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GATT AND THE PROTECTION OF THE GLOBAL COMMONS: IMPLICATION OF THE TUNA-DOLPHIN I, II CASES
By Sakda Phanitcul
At the April 1994 Marrakech signing of the WTO Agreement, the parties agreed to establish a WTO committee on trade and development.(89) One of the terms of reference of the above-mentioned committee was to make appropriate recommendations on whether any modifications of the provisions of the multilateral trading system are required to enhance positive interaction between trade and environmental measures, for the promotion of sustainable development.(90) The committee is scheduled to report their study to GATT in 1996.
It is expected that in the next few years, along with the agenda of trade and labor standard, trade and competition policy, trade and environment will he seriously negotiated in the WTO.(91)
At the present moment, most trade lawyers apparently agree with Jackson's proposal. Jackson proposed at a symposium on trade and environment that it may be feasible to develop an explicit exception in the GATT/WTO system, possibly by the waiver process which is reasonably efficient for a certain list of specified broad-based multilateral treaties.(92) One of the concerns expressed about the Tuna-Dolphin case in GATT is the implications that it might have for the Montreal Protocol which authorizes trade sanction measures against even nonsignatories for process, not product characteristics that violate the norms of the treaty.(93) If the current rules of the GATT are interpreted to exclude exceptions for the process situation, the Montreal Protocol Measures, except as among the signatories to the Montreal Protocol, would be contrary to GATT obligations.(94) It may take some time and study to develop the precise wording of an appropriate amendment(95) or treaty.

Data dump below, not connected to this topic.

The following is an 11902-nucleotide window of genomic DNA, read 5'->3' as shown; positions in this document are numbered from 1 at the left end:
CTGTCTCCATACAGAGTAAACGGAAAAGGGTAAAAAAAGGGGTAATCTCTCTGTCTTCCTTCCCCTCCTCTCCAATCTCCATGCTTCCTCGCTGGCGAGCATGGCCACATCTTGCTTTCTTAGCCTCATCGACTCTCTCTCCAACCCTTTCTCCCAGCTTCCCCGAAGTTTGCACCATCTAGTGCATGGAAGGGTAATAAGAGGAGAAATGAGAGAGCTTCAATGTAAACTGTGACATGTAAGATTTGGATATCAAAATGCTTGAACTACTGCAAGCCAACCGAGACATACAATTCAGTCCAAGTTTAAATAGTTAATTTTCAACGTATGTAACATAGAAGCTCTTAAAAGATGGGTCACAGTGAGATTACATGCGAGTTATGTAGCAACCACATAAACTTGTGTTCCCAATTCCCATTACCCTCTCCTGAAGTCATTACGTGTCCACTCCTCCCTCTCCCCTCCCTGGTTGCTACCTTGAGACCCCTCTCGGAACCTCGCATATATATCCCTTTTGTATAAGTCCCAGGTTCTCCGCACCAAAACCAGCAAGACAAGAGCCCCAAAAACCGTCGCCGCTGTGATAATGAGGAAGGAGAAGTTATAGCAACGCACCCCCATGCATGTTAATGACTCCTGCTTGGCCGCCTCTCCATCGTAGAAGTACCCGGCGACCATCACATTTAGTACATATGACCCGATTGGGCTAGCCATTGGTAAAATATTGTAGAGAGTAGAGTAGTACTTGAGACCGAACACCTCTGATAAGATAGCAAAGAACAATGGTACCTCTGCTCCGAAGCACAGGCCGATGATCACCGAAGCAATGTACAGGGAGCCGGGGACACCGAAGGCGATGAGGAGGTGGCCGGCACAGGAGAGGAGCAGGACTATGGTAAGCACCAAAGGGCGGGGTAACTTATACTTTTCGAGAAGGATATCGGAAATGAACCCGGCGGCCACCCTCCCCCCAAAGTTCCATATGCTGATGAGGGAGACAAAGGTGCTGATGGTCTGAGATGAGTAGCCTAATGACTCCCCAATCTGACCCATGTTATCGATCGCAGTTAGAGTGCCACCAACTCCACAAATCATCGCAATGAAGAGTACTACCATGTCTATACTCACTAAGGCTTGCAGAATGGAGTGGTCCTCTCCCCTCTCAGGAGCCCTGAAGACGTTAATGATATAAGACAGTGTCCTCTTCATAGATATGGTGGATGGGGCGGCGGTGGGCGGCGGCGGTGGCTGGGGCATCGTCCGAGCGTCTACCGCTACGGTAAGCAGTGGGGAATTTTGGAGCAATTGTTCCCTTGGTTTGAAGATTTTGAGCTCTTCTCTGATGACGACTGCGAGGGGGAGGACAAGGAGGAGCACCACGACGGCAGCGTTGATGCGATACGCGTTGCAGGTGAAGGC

(89) Jackson, Davey and Sykes, supra note 1, at 590-91.
(91) International Monetary Fund, International Trade Policies: The Uruguay Round and Beyond, Vol. 1 Principle Issues, Naheed Kirmami, 1994, at 17-9
(92) Jackson, supra note 17, at 1244. Raymond Mikesell, an economic professor at University of Oregon, made a very similar proposal to the Western Economic Association International Annual Conference in San Francisco in 1992. See Raymond Mikesell, GATT Trade Rules and the Environment, Contemporary Policy Issues, Volume XI, October 1993, at 14-18.
(94) Id., at 1245.
(95) Environmentists are critical of Jackson's proposal, arguing that it is too mild and time-consuming to deal with the urgent need of global environmental protection. See generally, James Cameron, The GATT and Environment, in Philippe Sands (edited), GREENING INTERNATIONAL LAW, 1994, at 120-21.